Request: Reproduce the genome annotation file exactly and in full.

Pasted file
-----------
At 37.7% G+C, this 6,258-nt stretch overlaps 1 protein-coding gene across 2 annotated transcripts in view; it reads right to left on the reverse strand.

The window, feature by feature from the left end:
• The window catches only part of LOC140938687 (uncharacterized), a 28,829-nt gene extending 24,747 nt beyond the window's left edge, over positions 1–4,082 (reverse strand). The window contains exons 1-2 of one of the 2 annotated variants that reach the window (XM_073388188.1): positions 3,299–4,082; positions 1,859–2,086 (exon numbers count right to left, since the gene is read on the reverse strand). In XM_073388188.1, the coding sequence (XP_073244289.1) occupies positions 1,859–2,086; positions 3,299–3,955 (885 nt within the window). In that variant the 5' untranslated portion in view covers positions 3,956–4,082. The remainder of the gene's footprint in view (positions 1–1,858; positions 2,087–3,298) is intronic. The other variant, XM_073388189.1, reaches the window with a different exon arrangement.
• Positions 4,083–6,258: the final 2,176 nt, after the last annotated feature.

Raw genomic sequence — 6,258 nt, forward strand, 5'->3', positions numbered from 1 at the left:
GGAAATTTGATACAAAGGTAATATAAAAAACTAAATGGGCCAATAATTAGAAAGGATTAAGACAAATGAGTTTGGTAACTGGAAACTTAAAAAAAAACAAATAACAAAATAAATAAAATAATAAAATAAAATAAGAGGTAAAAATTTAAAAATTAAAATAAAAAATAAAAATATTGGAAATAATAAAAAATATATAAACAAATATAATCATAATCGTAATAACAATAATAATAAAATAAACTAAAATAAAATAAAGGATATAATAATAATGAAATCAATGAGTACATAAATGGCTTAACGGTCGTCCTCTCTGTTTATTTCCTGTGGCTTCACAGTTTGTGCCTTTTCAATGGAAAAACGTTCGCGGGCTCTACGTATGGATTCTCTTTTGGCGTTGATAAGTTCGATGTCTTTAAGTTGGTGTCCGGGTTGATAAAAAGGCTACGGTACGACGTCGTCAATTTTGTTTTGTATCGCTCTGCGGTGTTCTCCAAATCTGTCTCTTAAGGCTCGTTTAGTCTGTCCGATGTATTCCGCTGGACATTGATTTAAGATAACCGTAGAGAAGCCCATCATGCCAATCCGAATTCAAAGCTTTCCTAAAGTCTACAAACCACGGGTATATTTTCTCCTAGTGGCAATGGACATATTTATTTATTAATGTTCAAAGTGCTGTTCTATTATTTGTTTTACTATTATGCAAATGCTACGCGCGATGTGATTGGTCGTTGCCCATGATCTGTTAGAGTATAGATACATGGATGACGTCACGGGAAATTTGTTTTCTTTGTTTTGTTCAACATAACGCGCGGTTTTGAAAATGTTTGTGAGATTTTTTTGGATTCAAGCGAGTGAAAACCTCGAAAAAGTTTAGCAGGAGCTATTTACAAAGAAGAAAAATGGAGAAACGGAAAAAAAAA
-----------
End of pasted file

At 37.7% G+C, this 6,258-nt stretch overlaps 1 protein-coding gene across 2 annotated transcripts in view; it reads right to left on the reverse strand.

The window, feature by feature from the left end:
• The window catches only part of LOC140938687 (uncharacterized), a 28,829-nt gene extending 24,747 nt beyond the window's left edge, over positions 1–4,082 (reverse strand). The window contains exons 1-2 of one of the 2 annotated variants that reach the window (XM_073388188.1): positions 3,299–4,082; positions 1,859–2,086 (exon numbers count right to left, since the gene is read on the reverse strand). In XM_073388188.1, the coding sequence (XP_073244289.1) occupies positions 1,859–2,086; positions 3,299–3,955 (885 nt within the window). In that variant the 5' untranslated portion in view covers positions 3,956–4,082. The remainder of the gene's footprint in view (positions 1–1,858; positions 2,087–3,298) is intronic. The other variant, XM_073388189.1, reaches the window with a different exon arrangement.
• Positions 4,083–6,258: the final 2,176 nt, after the last annotated feature.

Raw genomic sequence — 6,258 nt, forward strand, 5'->3', positions numbered from 1 at the left:
GGAAATTTGATACAAAGGTAATATAAAAAACTAAATGGGCCAATAATTAGAAAGGATTAAGACAAATGAGTTTGGTAACTGGAAACTTAAAAAAAAACAAATAACAAAATAAATAAAATAATAAAATAAAATAAGAGGTAAAAATTTAAAAATTAAAATAAAAAATAAAAATATTGGAAATAATAAAAAATATATAAACAAATATAATCATAATCGTAATAACAATAATAATAAAATAAACTAAAATAAAATAAAGGATATAATAATAATGAAATCAATGAGTACATAAATGGCTTAACGGTCGTCCTCTCTGTTTATTTCCTGTGGCTTCACAGTTTGTGCCTTTTCAATGGAAAAACGTTCGCGGGCTCTACGTATGGATTCTCTTTTGGCGTTGATAAGTTCGATGTCTTTAAGTTGGTGTCCGGGTTGATAAAAAGGCTACGGTACGACGTCGTCAATTTTGTTTTGTATCGCTCTGCGGTGTTCTCCAAATCTGTCTCTTAAGGCTCGTTTAGTCTGTCCGATGTATTCCGCTGGACATTGATTTAAGATAACCGTAGAGAAGCCCATCATGCCAATCCGAATTCAAAGCTTTCCTAAAGTCTACAAACCACGGGTATATTTTCTCCTAGTGGCAATGGACATATTTATTTATTAATGTTCAAAGTGCTGTTCTATTATTTGTTTTACTATTATGCAAATGCTACGCGCGATGTGATTGGTCGTTGCCCATGATCTGTTAGAGTATAGATACATGGATGACGTCACGGGAAATTTGTTTTCTTTGTTTTGTTCAACATAACGCGCGGTTTTGAAAATGTTTGTGAGATTTTTTTGGATTCAAGCGAGTGAAAACCTCGAAAAAGTTTAGCAGGAGCTATTTACAAAGAAGAAAAATGGAGAAACGGAAAAAAAAA